Does everything I described sound normal or am I way off in left field somewhere? I am so new at this that I have no idea what to expect, so any input would be greatly appreciated. As I learn more about this stuff, I look forward to delving into more of the involved processes, but with my first batch I wanted to do it as simply as possible just to see if it is something I enjoy.

Also, the site I linked to above mentions waiting at least six months to drink the mead, but I have read on this forum that sometimes a year or even longer is better. I can attest that, at its current young age, it tastes like I could use it to run my car How much of a difference is there between a year and six months when it comes to taste?

Thanks in advance!

 
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Old 08-04-2011, 12:32 PM   #2
BryanThompson
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Jan 2010
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Since you didn't use anything to kill the yeast like campden tablets when you back sweetened it started fermenting again. Time will make it better but you will need to keep oxygen out somehow, either cap it or airlock it.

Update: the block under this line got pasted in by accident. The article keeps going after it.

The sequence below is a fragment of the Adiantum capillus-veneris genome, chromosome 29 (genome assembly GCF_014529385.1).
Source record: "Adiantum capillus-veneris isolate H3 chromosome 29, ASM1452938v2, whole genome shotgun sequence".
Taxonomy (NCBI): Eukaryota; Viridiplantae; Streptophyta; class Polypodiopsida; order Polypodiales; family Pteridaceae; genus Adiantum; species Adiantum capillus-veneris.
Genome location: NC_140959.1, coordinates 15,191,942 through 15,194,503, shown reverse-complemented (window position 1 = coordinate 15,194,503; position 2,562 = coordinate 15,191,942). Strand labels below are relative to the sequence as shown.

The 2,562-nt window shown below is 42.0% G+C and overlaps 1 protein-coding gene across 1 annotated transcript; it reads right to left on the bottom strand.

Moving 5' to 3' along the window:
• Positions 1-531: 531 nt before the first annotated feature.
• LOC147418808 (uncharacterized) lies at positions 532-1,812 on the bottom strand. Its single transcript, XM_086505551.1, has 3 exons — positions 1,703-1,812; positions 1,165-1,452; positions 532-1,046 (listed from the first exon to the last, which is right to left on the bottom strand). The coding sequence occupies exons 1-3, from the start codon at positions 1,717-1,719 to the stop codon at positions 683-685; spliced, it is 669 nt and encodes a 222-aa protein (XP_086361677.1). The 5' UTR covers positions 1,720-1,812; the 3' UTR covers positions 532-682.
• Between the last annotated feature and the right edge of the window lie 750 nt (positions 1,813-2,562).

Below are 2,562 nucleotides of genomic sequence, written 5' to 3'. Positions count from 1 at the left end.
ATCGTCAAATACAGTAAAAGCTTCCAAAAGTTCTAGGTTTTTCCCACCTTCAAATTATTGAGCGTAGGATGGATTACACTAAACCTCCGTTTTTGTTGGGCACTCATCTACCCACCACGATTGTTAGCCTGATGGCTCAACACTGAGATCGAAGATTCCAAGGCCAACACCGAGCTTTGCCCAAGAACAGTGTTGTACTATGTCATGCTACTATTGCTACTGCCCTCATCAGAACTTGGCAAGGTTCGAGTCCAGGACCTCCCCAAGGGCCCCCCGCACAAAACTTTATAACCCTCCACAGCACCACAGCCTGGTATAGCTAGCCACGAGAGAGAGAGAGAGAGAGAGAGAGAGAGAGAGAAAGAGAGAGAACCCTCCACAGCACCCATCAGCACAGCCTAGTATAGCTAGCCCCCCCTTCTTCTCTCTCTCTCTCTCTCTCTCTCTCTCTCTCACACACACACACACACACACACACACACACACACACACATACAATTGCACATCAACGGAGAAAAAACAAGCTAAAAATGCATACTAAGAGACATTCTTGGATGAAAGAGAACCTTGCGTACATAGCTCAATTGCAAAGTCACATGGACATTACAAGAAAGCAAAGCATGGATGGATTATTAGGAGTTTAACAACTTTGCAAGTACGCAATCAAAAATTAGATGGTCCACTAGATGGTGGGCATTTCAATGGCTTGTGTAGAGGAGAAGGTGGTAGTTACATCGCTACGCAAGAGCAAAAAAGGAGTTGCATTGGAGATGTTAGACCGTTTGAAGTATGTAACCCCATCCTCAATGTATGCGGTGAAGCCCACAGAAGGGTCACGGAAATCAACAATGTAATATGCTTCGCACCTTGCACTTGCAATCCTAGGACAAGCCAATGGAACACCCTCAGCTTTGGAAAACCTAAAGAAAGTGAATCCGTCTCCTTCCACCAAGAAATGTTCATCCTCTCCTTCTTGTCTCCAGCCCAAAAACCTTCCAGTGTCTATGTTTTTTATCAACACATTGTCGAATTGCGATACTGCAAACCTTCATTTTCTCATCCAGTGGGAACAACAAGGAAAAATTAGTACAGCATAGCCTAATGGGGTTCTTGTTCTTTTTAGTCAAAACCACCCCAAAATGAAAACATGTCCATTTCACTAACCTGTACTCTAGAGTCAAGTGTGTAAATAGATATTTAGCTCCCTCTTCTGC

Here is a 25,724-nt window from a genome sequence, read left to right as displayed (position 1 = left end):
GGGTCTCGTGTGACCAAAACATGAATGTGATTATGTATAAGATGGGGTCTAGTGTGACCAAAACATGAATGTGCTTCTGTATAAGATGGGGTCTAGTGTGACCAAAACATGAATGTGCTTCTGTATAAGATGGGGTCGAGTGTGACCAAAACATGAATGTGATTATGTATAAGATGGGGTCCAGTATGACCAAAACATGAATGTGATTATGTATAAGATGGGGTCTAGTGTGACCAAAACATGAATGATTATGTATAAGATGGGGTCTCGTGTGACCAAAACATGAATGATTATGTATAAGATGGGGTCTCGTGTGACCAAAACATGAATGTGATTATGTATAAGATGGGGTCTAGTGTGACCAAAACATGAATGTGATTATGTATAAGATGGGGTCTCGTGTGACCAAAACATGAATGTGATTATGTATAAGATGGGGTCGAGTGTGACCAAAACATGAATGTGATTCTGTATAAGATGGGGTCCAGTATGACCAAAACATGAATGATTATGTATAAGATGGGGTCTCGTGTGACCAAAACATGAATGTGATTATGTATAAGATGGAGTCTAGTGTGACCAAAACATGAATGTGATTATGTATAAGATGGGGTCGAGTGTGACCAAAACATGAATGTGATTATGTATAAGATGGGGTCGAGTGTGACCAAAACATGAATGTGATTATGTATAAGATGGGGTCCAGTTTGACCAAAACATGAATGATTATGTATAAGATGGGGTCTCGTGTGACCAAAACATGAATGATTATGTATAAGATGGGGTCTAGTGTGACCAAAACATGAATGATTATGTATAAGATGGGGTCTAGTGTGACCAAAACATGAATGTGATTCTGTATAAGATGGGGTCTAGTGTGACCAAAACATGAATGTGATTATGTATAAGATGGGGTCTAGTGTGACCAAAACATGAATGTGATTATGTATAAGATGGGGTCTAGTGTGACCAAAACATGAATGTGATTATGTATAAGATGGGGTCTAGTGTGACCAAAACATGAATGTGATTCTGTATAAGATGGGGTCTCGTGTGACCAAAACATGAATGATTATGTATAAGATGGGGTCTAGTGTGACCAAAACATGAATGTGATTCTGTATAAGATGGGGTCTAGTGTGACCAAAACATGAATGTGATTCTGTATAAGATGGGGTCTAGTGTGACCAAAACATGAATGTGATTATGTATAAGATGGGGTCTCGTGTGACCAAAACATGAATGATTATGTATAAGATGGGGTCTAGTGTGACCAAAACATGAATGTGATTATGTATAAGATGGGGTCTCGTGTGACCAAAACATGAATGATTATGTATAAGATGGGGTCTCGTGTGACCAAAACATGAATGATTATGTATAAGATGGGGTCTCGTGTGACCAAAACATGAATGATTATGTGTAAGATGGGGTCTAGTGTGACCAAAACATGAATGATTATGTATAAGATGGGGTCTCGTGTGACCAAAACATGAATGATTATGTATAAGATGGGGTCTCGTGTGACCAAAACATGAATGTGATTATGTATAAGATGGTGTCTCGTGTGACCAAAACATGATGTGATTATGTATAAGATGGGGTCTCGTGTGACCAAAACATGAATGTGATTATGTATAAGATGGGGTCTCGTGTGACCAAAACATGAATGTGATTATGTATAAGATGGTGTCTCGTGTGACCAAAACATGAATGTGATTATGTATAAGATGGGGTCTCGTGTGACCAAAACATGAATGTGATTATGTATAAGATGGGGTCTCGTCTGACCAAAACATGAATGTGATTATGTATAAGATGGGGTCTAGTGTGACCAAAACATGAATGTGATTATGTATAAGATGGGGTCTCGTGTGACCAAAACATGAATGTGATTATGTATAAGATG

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Old 08-04-2011, 12:59 PM   #3
fatbloke
 
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Simple error. As has already been pointed out, without stabilising, the yeast hadn't reached its alcohol tolerance. So by adding honey for backsweetening all you've done is give the yeast more sugar to eat.

In the short term, get them into the fridge (4C or less) for a week or so. While its cold crashing, get a vacu-vin, then once they've been in the fridge for the week, you can take them out and de-gas the bottles.
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Old 08-04-2011, 01:49 PM   #4
huesmann
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Mar 2011